By: SNJ Today Staff
ATLANTIC COUNTY — The Atlantic County Sheriff’s Office and Rowan University School of Osteopathic Medicine will collaborate through a federal grant to provide overdose prevention training for first responders across Atlantic County.
The Sheriff’s Office will receive a four-year federal grant from the U.S. Department of Health & Human Services Substance Abuse and Mental Health Services Administration (SAMHSA). The Sheriff’s Office and Rowan University will receive $500,000 the first year and $2 million over a four-year period.
“This grant will enhance access to naloxone for first responders, helping them to save the lives of individuals who experience an opiate overdose and prevent future fatal overdoses,” Atlantic County Sheriff Eric Scheffler said.
Naloxone is a medication that can prevent overdoses by opioids such as heroin and oxycodone.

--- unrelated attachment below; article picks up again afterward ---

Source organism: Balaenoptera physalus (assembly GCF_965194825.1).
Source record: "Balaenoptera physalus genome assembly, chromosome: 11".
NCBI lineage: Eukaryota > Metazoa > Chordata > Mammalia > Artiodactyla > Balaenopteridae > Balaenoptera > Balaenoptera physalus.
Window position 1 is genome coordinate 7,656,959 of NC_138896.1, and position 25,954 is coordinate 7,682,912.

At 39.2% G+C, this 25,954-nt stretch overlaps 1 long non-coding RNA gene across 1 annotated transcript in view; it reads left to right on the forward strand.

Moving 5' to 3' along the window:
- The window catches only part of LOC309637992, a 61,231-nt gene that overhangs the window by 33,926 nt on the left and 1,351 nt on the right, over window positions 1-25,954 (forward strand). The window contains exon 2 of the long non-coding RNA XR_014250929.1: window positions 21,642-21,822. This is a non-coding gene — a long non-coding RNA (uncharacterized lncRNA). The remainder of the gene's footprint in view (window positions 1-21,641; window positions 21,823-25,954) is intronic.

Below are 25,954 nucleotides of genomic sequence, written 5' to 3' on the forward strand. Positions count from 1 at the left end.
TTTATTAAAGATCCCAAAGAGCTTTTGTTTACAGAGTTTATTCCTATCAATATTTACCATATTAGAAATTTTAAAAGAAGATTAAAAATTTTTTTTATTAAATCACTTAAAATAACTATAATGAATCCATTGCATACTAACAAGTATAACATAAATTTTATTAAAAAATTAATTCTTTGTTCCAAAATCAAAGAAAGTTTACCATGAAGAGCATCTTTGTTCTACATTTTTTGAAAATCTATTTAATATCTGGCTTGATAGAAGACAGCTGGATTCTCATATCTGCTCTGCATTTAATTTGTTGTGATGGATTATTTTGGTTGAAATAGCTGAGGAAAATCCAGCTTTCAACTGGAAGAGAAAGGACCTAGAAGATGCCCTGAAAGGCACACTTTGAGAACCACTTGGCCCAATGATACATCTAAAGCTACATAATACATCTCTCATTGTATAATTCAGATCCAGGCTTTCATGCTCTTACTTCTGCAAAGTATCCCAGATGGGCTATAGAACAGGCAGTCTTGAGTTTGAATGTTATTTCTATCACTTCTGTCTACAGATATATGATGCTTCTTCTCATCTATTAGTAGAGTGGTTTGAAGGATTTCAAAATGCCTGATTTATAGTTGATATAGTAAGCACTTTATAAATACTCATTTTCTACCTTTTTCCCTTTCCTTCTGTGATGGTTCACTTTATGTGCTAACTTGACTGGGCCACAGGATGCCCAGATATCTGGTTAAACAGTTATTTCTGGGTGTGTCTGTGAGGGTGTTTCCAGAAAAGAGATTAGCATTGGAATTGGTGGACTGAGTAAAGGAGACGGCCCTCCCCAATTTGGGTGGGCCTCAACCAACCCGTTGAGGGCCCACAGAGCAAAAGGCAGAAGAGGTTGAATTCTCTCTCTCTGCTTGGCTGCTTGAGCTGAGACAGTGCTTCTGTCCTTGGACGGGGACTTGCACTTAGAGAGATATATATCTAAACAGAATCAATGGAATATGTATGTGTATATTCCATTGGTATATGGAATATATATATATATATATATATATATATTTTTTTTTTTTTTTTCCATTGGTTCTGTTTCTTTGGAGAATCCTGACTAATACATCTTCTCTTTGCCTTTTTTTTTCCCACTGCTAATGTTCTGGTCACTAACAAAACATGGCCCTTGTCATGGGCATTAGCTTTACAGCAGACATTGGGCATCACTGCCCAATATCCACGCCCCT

Chief Warrant Officer Tim Reed, of the Atlantic County Sheriff’s Office, will be the project director and will collaborate with Dr. Richard Jermyn of Rowan University School of Osteopathic Medicine (Rowan SOM) to implement the project to train first responders.
The program, called “Enhancing First Responder Access to Overdose Treatment in Atlantic County, New Jersey,” will train police, firefighters, casino and hospital security, and emergency medical technicians (EMTs) in Atlantic County on a train-the-trainer model that will distribute naloxone and train overdose survivors and their family members on its use.
A portion of the grant will create an Atlantic County Quick Response Team (ACQRT) that will integrate with the HOPE-1 Mobile Recovery Unit which is operated by the Sheriff’s Office. The ACQRT will include police, EMTs, a social worker, a substance use counselor, and a Rowan SOM medical student.
The team will visit overdose survivors and their families within 72 hours of an overdose giving them outreach and recovery support and assist in engaging them in treatment. ACQRT will also provide training on how to carry and use naloxone.
The grant will also help develop a curriculum to train first responders and community members on fentanyl safety.
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